A statue of St. Augustine adorns the wall of a London office building. Near the base of the statue sits a small stone bee. Why is it there?
Photo by Ian Hadingham
The Dutch Church in London was founded in 1550, when King Edward VI gave Protestant refugees from the Netherlands permission to use a medieval church that had belonged to the Augustinian order of friars (or “Austin Friars”).
That building was destroyed in an air raid in October 1940.
After the war, architect Arthur Bailey designed a new church for the site; it was completed in 1954.
Bailey also designed an office building, Augustine House, for the eastern part of the site. That building opened in 1957.1
Sculptor John Skeaping had been commissioned to incorporate sculpture throughout the complex, including a statue of Saint Augustine of Hippo at the entrance to Augustine House.
Saint Augustine is best known for his autobiography, Confessions (397-400 AD), in which he describes his early struggles with sin and his eventual conversion to Christianity.
In 1955, Skeaping exhibited a half-size version of his proposed statue of St. Augustine at the Royal Academy.
Reviewer Marjorie Morrison saw the statue and wrote, “To those of us who are tired of formal figures, with all expression conventionalised away, the naturalness and simplicity of this figure is very refreshing. Skeaping shows St. Augustine not as the bishop in Proconsular Africa but as the tormented Christian, clutching to his heart what we take to be the ‘Confessions.’”2
Why is a bee on the wall? Bees were significant to St. Augustine, and he referred to them several times in his writings. When giving a sermon to the recently baptized, he said, “All of you who stand fast in the Lord are a holy seed, a new colony of bees, the very flower of our ministry and fruit of our toil, my joy and my crown.”3
In another letter he wrote, “May we all be as ants pursuing eagerly the path of holy industry, as bees labouring amidst the fragrance of holy duty; and may fruit be brought forth in patience by the saving grace of steadfastness unto the end!”4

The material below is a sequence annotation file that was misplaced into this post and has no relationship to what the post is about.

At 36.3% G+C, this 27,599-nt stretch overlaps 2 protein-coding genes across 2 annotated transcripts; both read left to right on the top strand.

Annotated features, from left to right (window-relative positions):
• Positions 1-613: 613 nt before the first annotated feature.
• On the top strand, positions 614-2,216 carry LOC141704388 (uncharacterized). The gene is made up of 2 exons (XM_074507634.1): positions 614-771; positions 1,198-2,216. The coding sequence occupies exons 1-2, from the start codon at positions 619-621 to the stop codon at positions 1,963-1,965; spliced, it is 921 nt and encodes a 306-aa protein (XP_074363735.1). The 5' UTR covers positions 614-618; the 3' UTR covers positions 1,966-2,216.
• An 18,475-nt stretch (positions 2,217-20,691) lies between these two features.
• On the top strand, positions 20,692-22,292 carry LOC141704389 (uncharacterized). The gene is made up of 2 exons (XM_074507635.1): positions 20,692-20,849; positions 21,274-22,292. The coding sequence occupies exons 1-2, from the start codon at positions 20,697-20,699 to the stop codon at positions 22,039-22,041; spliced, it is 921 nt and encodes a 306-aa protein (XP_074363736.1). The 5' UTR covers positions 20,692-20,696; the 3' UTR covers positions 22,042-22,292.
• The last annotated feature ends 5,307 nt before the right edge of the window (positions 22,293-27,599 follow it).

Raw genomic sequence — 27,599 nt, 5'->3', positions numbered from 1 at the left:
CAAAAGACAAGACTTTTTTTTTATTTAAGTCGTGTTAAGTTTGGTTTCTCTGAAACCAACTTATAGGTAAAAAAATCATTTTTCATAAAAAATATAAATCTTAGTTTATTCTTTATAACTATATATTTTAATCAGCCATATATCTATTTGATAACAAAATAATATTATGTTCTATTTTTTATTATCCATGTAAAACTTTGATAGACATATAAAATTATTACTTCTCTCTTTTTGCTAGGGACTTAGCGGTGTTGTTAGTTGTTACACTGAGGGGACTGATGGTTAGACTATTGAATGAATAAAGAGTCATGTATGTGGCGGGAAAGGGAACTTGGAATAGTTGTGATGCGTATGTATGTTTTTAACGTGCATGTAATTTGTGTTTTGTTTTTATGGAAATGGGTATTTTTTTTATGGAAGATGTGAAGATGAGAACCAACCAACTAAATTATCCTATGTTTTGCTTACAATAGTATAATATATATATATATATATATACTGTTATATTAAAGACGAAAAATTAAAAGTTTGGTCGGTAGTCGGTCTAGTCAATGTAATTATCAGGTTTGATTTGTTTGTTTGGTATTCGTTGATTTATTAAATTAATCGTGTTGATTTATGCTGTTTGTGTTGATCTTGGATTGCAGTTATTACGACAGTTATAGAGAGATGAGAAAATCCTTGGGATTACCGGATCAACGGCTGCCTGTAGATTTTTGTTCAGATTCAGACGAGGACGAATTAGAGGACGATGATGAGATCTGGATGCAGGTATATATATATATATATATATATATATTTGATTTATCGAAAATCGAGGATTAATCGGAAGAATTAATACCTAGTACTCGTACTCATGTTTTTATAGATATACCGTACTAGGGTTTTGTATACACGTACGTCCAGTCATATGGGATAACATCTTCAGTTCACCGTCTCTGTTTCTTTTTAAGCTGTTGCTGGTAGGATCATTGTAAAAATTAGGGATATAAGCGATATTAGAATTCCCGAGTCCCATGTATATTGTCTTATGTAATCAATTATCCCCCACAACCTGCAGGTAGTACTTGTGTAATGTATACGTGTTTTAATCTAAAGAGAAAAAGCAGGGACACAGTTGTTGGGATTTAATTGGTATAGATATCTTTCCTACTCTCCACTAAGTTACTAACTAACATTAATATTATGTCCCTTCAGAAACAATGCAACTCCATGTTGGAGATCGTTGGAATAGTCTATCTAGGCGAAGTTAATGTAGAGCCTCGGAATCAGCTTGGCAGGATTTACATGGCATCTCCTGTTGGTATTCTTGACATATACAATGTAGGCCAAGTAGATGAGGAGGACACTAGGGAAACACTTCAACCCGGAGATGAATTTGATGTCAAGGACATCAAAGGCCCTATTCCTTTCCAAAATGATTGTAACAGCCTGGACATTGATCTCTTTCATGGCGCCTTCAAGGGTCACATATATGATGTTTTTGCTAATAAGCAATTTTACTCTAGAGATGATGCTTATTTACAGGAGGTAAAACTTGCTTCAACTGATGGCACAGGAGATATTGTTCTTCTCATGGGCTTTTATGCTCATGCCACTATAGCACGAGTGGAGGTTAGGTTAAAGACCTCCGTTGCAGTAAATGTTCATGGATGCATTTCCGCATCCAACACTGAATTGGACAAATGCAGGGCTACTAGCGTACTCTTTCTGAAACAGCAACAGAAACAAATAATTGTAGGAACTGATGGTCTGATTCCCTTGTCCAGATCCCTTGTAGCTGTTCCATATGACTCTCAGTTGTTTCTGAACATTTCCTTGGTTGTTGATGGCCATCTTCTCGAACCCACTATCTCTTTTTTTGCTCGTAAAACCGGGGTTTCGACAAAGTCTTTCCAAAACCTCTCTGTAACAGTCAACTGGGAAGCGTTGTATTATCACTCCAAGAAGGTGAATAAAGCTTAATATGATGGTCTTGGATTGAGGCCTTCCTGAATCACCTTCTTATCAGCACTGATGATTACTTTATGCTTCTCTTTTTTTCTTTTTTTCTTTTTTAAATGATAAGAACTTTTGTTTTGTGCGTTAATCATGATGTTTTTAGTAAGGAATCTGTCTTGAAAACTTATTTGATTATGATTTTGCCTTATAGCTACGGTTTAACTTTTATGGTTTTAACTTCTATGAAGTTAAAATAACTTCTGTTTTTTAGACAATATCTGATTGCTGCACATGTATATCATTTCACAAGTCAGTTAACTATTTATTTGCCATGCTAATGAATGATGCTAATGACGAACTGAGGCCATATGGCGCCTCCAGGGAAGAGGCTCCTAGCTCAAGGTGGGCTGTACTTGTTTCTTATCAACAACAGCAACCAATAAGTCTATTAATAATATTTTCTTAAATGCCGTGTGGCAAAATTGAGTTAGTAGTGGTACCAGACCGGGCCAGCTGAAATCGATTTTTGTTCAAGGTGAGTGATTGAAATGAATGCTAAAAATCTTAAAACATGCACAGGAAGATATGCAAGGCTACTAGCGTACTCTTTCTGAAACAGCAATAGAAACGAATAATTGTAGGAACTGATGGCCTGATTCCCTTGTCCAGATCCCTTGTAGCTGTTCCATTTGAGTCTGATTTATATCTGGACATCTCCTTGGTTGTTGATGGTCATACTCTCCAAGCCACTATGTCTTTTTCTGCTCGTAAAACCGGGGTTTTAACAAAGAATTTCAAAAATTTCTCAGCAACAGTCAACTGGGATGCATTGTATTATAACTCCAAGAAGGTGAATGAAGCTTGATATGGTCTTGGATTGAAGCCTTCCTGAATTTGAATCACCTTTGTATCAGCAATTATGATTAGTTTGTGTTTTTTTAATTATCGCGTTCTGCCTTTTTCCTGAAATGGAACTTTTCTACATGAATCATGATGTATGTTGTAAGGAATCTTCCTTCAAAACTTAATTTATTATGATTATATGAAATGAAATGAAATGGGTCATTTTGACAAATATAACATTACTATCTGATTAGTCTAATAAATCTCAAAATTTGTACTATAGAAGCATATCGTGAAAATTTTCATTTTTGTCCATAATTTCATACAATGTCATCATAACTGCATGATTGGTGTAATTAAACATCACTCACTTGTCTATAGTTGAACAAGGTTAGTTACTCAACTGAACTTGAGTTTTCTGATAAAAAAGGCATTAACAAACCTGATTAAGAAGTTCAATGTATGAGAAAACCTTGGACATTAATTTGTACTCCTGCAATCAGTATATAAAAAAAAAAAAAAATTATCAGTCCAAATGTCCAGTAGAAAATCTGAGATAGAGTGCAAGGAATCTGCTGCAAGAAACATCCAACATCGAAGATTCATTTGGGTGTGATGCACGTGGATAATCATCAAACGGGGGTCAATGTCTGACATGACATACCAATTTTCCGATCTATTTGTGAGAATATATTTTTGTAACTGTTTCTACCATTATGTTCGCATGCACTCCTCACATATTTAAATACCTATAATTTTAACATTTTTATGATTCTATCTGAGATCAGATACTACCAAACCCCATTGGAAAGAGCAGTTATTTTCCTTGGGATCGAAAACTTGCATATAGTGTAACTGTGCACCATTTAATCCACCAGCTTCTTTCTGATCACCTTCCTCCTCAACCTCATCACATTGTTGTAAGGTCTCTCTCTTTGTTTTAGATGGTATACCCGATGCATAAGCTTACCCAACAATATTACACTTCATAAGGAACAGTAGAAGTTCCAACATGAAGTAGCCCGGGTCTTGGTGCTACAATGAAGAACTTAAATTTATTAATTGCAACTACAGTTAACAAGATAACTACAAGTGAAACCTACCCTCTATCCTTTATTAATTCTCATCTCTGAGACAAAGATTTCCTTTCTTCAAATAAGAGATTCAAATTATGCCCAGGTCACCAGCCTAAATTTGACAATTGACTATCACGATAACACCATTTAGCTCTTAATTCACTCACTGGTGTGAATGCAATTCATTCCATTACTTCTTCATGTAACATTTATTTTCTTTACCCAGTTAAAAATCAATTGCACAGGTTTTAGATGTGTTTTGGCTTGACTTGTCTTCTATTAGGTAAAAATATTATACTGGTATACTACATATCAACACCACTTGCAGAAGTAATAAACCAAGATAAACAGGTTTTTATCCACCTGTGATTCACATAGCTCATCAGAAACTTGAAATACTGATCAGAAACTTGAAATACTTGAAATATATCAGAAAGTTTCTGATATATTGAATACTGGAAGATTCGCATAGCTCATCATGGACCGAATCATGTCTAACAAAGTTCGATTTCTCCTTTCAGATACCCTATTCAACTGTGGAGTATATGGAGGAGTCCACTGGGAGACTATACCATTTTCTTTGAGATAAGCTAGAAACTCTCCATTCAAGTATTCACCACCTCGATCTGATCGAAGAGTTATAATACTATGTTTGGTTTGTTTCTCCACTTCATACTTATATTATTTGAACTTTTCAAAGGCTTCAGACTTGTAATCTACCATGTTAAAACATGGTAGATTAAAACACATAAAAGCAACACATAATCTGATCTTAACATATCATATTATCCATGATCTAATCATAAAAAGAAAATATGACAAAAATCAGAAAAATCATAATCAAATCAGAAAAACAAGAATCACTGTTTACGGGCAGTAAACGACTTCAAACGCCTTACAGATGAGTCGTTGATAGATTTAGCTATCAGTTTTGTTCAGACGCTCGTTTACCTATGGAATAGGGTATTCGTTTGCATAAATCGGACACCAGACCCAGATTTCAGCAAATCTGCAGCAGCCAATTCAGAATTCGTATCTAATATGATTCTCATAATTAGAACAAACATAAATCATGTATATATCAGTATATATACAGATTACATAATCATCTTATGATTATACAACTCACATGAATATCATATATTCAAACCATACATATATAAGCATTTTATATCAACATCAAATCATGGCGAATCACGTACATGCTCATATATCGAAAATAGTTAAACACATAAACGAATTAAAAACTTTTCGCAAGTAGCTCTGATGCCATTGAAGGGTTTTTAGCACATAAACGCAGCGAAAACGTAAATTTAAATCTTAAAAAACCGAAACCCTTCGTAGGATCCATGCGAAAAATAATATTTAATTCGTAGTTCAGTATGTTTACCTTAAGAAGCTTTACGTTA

The bee’s stylized shape is characteristic of Skeaping’s simplified animal forms.
John Skeaping, Duiker, produced for Wedgwood, c. 1927
John Skeaping, Black Basalt Polar Bear, produced for Wedgwood, c. 1927
St. Augustine of Hippo
Artist: John Skeaping (1901-1980)
The English artist John Skeaping is best known for his sculptures of animals, particularly race horses, but he was also an accomplished painter and sculptor of other subjects, as well as the author of several books about art. Skeaping was the first husband of the sculptor Barbara Hepworth.
Barbara Hepworth & John Skeaping, Rome, c. 1925
Size: 2.4 meters high (7 ft. 9 in. high)
Location: Augustine House, 6A Austin Friars, London
Simon K, Norfolk Odyssey Flickr Photostream
Tate Museum, tate.org.uk, John Skeaping.
Blackwood, Jonathan, The Sculpture of John Skeaping, Surrey: Lund Humphries in association with The Henry Moore Foundation, 2011.
Ward-Jackson, Philip, Public Sculpture of the City of London, Liverpool: Liverpool University Press, 2003.
- Ward-Jackson p. 7.
- Ward-Jackson p. 9, citing Builder magazine, 20 May 1955.
- Sermon 8, Octave of Easter by St. Augustine; Ward-Jackson p. 9.
- Letter 41, to Father Aurelius, AD 379.
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